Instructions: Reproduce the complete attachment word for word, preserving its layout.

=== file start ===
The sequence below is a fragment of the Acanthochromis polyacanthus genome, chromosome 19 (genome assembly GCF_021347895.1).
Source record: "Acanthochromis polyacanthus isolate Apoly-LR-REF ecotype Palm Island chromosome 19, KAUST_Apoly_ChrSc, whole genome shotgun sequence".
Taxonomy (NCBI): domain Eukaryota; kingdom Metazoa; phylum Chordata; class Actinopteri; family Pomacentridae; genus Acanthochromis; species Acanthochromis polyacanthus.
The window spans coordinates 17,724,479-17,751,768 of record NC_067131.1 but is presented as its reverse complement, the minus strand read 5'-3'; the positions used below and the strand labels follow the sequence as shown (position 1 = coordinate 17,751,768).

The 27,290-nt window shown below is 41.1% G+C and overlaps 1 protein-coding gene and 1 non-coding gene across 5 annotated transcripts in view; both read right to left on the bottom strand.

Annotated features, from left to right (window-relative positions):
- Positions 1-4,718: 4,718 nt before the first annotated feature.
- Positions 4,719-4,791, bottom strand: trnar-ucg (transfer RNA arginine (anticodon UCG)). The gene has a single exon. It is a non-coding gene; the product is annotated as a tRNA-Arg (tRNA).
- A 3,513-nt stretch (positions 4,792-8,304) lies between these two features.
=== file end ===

The sequence below is a fragment of the Acanthochromis polyacanthus genome, chromosome 19 (genome assembly GCF_021347895.1).
Source record: "Acanthochromis polyacanthus isolate Apoly-LR-REF ecotype Palm Island chromosome 19, KAUST_Apoly_ChrSc, whole genome shotgun sequence".
Taxonomy (NCBI): domain Eukaryota; kingdom Metazoa; phylum Chordata; class Actinopteri; family Pomacentridae; genus Acanthochromis; species Acanthochromis polyacanthus.
The window spans coordinates 17,724,479-17,751,768 of record NC_067131.1 but is presented as its reverse complement, the minus strand read 5'-3'; the positions used below and the strand labels follow the sequence as shown (position 1 = coordinate 17,751,768).

The 27,290-nt window shown below is 41.1% G+C and overlaps 1 protein-coding gene and 1 non-coding gene across 5 annotated transcripts in view; both read right to left on the bottom strand.

Annotated features, from left to right (window-relative positions):
- Positions 1-4,718: 4,718 nt before the first annotated feature.
- Positions 4,719-4,791, bottom strand: trnar-ucg (transfer RNA arginine (anticodon UCG)). The gene has a single exon. It is a non-coding gene; the product is annotated as a tRNA-Arg (tRNA).
- A 3,513-nt stretch (positions 4,792-8,304) lies between these two features.